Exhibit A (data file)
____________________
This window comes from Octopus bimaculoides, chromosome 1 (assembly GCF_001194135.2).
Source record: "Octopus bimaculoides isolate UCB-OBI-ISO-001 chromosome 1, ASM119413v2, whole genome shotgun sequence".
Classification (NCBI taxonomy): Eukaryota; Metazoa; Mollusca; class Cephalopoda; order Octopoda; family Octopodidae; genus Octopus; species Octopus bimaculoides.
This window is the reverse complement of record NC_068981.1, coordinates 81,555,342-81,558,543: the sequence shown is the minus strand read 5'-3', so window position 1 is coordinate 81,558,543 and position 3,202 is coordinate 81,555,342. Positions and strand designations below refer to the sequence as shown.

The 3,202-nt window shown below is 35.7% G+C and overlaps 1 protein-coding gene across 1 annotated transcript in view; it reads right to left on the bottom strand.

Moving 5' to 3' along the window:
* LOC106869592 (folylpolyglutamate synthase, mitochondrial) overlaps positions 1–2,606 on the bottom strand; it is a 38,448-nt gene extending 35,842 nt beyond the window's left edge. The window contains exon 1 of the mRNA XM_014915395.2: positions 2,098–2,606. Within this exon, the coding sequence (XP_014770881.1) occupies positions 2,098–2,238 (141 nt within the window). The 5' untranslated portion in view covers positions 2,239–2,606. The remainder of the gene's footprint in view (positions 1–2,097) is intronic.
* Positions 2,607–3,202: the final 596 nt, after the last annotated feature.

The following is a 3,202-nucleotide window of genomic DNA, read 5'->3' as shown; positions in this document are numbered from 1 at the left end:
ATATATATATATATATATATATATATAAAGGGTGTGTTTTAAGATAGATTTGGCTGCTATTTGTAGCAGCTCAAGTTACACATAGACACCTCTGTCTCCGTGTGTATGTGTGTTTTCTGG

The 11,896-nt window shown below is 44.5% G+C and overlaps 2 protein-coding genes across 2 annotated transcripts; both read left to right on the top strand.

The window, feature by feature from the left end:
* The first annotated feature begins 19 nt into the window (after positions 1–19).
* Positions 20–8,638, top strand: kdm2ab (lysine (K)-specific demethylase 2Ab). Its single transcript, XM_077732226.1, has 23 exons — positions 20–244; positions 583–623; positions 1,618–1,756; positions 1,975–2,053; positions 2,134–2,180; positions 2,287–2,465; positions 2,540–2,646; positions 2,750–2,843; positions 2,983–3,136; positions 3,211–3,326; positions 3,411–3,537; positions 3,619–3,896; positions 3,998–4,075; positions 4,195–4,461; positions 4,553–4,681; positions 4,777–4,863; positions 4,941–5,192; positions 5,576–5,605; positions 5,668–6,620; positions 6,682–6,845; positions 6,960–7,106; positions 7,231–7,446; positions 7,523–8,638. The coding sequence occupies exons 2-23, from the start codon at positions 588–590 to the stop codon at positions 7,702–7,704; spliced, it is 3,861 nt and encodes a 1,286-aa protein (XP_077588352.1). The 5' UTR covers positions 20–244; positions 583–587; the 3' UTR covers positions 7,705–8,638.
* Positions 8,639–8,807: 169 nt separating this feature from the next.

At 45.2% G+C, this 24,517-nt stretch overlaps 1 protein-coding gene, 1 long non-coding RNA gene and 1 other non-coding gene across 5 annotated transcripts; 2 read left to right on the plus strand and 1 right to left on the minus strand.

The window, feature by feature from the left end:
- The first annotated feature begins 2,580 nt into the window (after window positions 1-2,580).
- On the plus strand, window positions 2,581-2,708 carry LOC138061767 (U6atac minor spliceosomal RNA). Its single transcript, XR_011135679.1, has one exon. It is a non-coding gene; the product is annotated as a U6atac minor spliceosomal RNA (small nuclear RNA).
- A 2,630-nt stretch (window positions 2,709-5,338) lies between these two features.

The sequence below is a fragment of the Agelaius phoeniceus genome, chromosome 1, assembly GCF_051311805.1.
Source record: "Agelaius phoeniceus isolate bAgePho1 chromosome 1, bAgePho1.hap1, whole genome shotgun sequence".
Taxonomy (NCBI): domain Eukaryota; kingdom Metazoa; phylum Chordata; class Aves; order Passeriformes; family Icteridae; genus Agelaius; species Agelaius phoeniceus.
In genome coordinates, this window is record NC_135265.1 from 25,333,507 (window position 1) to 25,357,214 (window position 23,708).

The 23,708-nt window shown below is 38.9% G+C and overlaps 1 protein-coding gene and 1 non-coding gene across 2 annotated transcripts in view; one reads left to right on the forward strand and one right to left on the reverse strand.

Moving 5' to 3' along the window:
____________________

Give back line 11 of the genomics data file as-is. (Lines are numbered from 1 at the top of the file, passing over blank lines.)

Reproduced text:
The 11,896-nt window shown below is 44.5% G+C and overlaps 2 protein-coding genes across 2 annotated transcripts; both read left to right on the top strand.